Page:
Cars for Kids

Cars for Kids Cars for Kids
Comparison Tests

About 1905, when it became apparent that this new invention called the automobile would probably hang around for a while, versions of Daddy's new car began being built for kids.

By 1907, the slick Elite Junior, a little car built by Standard Auto Supply and Manufacturing of New York, was selling for $200, an enormous sum for a child's plaything. Power came from winding up a spring that projected out the rear of the car. Lots of cheap kids' cars, costing less than $10, were around -- the Green Auto Racer, the Speed King, and the Big Racer, all of which resembled Model Ts. There were even a few steam-powered cars for kids, as well as electric and gasoline miniatures.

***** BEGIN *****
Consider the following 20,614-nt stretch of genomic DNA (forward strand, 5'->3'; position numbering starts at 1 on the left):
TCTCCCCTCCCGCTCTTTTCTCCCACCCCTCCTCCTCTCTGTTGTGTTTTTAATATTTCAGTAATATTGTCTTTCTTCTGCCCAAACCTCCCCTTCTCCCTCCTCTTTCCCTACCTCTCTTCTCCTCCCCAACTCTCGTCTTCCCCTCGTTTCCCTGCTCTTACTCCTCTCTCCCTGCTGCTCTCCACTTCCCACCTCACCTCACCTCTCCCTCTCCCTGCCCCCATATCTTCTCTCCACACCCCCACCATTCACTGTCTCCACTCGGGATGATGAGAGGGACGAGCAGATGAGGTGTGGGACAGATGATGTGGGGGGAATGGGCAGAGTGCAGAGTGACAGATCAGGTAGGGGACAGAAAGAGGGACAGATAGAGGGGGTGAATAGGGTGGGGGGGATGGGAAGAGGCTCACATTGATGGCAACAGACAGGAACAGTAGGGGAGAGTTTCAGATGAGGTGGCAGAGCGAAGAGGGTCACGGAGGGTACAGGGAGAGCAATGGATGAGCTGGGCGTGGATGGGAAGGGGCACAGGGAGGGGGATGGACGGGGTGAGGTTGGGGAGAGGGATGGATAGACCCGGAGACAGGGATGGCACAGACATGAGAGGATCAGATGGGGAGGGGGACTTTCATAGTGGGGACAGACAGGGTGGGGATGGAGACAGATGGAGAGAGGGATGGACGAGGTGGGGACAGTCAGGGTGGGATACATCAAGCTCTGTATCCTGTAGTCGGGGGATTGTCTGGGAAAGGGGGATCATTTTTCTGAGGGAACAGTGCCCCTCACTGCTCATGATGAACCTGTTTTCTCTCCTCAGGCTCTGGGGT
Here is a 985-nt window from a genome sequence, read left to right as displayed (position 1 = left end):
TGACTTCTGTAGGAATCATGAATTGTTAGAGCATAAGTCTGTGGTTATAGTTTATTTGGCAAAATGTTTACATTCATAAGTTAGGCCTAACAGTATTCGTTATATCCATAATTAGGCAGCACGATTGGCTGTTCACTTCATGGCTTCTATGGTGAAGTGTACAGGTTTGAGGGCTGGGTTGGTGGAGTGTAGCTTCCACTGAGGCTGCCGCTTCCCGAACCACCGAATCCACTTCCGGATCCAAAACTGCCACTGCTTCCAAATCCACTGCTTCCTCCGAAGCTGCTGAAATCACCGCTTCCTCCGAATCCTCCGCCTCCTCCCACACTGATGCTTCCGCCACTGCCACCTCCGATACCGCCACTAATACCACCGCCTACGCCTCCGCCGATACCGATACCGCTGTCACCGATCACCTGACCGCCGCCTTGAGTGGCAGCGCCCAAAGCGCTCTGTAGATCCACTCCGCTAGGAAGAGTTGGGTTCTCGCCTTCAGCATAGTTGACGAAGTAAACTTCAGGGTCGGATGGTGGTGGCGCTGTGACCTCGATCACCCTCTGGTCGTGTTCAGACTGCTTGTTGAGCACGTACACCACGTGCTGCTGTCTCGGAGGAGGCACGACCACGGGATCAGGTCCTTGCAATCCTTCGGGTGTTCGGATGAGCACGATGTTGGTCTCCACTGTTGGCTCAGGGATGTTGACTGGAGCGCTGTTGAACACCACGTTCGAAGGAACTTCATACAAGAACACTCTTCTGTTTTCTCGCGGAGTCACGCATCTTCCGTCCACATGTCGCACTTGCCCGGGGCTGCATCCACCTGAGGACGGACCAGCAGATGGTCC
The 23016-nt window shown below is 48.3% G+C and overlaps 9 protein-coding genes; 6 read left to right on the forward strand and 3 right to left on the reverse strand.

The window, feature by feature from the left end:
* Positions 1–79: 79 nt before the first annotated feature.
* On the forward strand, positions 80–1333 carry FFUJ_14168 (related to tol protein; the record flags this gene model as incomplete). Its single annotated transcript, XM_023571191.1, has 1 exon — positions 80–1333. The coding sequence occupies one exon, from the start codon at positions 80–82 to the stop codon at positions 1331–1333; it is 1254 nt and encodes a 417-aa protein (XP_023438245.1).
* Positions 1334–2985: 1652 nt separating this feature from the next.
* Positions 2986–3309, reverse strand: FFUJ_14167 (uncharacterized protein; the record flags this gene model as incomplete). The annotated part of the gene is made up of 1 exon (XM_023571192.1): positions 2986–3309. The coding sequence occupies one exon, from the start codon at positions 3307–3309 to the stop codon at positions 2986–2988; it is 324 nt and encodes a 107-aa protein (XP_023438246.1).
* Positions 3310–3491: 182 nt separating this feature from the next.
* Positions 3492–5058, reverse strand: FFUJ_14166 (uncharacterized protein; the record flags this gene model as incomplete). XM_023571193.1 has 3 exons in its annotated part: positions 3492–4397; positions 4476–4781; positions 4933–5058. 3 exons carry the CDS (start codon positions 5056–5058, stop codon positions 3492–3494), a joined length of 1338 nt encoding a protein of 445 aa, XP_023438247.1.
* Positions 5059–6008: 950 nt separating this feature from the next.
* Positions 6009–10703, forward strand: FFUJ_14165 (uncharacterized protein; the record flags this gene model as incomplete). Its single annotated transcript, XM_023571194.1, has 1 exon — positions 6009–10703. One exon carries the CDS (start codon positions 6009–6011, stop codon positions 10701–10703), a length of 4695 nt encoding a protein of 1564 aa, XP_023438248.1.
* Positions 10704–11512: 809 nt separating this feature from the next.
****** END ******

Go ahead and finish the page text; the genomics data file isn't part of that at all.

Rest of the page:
But just as the Model T has evolved and changed into the cars we know today, children's cars have modernized, too. To see what's available these days, we rounded up four types of cars powered by four different sources -- foot to the floor, pedal, electric, and gasoline -- and let the children of C/D staffers do the test driving.

The simpler of the cars were the Deluxe Cozy Convertible for one-to-three-year-olds and the Cozy Coupe II for kids 18 months to five years old, both made by the Little Tikes Company of Hudson, Ohio. For kids two and older, we had an eye-catching Gendron Pioneer Roadster pedal car made by Pedal Car Classics of San Mateo, California. For kids three and older, we tried the Gaucho Grande from Peg-Perego in Fort Wayne, Indiana. And for preteens and teenagers, we had a gasoline-powered Plymouth Prowler from Midwestern Industries of New Paris, Indiana.

Test drivers included 18-month-old twins Jake and Alex Nevin, six-year-olds Madeline Csere and Joey Kiley, 12-year-old Lee Warner, who is the brother of road warrior Robin Warner, and Charley Betzig, also 12, a neighbor of the Cseres'. Okay, kids, start your engines.